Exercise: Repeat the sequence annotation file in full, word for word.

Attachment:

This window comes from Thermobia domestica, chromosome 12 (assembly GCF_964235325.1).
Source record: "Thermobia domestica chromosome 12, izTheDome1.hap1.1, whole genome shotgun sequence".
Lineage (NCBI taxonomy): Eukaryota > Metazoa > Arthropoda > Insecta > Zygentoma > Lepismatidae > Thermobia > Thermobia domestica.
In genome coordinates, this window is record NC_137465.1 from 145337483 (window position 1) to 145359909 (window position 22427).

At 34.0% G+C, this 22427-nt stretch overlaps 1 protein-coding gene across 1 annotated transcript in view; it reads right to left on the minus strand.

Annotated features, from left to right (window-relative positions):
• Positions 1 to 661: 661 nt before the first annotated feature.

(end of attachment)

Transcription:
This window comes from Thermobia domestica, chromosome 12 (assembly GCF_964235325.1).
Source record: "Thermobia domestica chromosome 12, izTheDome1.hap1.1, whole genome shotgun sequence".
Lineage (NCBI taxonomy): Eukaryota > Metazoa > Arthropoda > Insecta > Zygentoma > Lepismatidae > Thermobia > Thermobia domestica.
In genome coordinates, this window is record NC_137465.1 from 145337483 (window position 1) to 145359909 (window position 22427).

At 34.0% G+C, this 22427-nt stretch overlaps 1 protein-coding gene across 1 annotated transcript in view; it reads right to left on the minus strand.

Annotated features, from left to right (window-relative positions):
• Positions 1 to 661: 661 nt before the first annotated feature.